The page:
PARIS—Michelin's net income fell 44.5 percent to $654 million on 1.5-percent lower sales of $13.4 billion for the six months ended June 30 because of lower volumes, a less-advantageous price/mix and currency effects.
The company said its European business primarily was responsible for the sales decline.
The tire maker's operating income fell 12.7 percent in the period, to $1.52 billion, for an earnings ratio of 11.3 percent or one full percentage point lower.
Michelin attributed the sales drop to lower volumes (1.5 percentage points of the decline), a less advantageous price/mix (2.3 percent) and currency effects (1.4 percent). The primary cause of the lower volumes was Europe, Michelin said, where replacement OE and consumer tire demand was off 3 and 4 percent, respectively. but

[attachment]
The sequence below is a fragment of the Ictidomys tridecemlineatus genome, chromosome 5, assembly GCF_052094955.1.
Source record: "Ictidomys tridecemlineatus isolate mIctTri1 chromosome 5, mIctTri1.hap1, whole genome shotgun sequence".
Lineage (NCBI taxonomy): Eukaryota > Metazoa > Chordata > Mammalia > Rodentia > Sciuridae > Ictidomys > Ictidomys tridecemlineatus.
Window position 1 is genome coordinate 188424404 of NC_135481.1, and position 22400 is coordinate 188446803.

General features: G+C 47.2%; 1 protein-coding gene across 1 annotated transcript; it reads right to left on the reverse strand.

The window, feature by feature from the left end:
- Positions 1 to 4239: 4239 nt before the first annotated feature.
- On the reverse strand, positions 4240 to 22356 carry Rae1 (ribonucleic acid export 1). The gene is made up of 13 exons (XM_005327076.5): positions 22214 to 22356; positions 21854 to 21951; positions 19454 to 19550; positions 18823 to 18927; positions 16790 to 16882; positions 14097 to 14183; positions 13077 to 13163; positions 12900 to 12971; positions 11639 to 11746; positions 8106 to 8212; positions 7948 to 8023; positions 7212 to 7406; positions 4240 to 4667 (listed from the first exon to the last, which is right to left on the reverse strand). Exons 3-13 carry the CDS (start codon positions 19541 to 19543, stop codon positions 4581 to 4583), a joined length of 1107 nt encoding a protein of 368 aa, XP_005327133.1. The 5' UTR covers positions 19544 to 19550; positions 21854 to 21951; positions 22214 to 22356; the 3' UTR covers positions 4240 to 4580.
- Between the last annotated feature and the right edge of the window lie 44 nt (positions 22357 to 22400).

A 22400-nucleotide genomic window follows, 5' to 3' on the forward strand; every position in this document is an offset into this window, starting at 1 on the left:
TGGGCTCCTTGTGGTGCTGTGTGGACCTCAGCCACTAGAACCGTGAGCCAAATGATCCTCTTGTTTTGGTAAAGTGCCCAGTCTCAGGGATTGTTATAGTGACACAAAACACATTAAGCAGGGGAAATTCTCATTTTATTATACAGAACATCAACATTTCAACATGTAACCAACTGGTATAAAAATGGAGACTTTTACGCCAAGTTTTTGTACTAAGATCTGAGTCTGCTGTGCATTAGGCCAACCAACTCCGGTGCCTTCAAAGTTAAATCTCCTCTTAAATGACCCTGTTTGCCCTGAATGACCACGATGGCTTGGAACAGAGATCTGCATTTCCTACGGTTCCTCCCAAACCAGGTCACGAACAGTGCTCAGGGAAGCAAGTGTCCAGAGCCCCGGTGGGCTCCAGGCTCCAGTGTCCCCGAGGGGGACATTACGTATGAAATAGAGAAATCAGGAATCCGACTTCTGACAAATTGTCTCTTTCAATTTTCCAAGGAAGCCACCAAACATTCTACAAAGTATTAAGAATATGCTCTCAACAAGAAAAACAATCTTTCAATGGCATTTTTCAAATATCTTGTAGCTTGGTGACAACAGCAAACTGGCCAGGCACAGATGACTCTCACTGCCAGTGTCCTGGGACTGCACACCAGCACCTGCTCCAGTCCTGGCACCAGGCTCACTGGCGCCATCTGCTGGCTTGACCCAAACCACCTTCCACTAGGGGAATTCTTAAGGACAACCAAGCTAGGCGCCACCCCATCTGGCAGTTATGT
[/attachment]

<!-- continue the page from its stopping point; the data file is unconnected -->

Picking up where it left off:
The company is expecting "modest growth" in market demand in the second half along with more benefits from lower raw materials costs.
Michelin said consumer replacement demand in North America ended the first half unchanged from the first half of 2012, with improved second quarter shipments offsetting a 2-percent drop in the first quarter. North American original equipment tire demand was up 4 percent in the half, buoyed by the launch of new models and continued strong new car sales.
Truck tire demand in North America slipped 2 percent for the period, with the first quarter malaise overwhelming a 2-percent upturn in the second quarter, led by an improving freight market.